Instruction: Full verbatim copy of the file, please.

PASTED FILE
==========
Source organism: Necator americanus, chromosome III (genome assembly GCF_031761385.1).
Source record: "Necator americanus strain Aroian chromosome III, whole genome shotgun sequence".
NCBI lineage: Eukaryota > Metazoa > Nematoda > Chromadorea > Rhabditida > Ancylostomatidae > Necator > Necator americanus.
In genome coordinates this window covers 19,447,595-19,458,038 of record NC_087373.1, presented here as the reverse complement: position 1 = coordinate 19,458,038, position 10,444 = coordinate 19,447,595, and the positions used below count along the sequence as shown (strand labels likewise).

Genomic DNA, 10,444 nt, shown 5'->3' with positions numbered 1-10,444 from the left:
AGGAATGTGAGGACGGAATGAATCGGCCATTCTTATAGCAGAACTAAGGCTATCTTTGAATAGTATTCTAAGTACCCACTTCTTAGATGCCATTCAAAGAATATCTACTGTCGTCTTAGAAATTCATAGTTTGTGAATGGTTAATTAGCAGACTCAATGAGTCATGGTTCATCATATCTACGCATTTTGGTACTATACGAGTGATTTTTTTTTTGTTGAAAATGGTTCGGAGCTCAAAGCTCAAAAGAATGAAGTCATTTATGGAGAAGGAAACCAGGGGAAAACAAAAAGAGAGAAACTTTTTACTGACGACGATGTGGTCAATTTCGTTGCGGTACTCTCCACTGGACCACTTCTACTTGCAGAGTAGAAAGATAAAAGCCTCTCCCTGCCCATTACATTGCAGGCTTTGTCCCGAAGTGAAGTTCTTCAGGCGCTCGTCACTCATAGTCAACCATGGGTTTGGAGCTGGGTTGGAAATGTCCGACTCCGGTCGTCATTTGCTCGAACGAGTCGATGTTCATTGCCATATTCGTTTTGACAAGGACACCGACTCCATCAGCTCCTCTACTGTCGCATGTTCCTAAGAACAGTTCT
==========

Source organism: Necator americanus, chromosome III (genome assembly GCF_031761385.1).
Source record: "Necator americanus strain Aroian chromosome III, whole genome shotgun sequence".
NCBI lineage: Eukaryota > Metazoa > Nematoda > Chromadorea > Rhabditida > Ancylostomatidae > Necator > Necator americanus.
In genome coordinates this window covers 19,447,595-19,458,038 of record NC_087373.1, presented here as the reverse complement: position 1 = coordinate 19,458,038, position 10,444 = coordinate 19,447,595, and the positions used below count along the sequence as shown (strand labels likewise).

Genomic DNA, 10,444 nt, shown 5'->3' with positions numbered 1-10,444 from the left:
AGGAATGTGAGGACGGAATGAATCGGCCATTCTTATAGCAGAACTAAGGCTATCTTTGAATAGTATTCTAAGTACCCACTTCTTAGATGCCATTCAAAGAATATCTACTGTCGTCTTAGAAATTCATAGTTTGTGAATGGTTAATTAGCAGACTCAATGAGTCATGGTTCATCATATCTACGCATTTTGGTACTATACGAGTGATTTTTTTTTTGTTGAAAATGGTTCGGAGCTCAAAGCTCAAAAGAATGAAGTCATTTATGGAGAAGGAAACCAGGGGAAAACAAAAAGAGAGAAACTTTTTACTGACGACGATGTGGTCAATTTCGTTGCGGTACTCTCCACTGGACCACTTCTACTTGCAGAGTAGAAAGATAAAAGCCTCTCCCTGCCCATTACATTGCAGGCTTTGTCCCGAAGTGAAGTTCTTCAGGCGCTCGTCACTCATAGTCAACCATGGGTTTGGAGCTGGGTTGGAAATGTCCGACTCCGGTCGTCATTTGCTCGAACGAGTCGATGTTCATTGCCATATTCGTTTTGACAAGGACACCGACTCCATCAGCTCCTCTACTGTCGCATGTTCCTAAGAACAGTTCT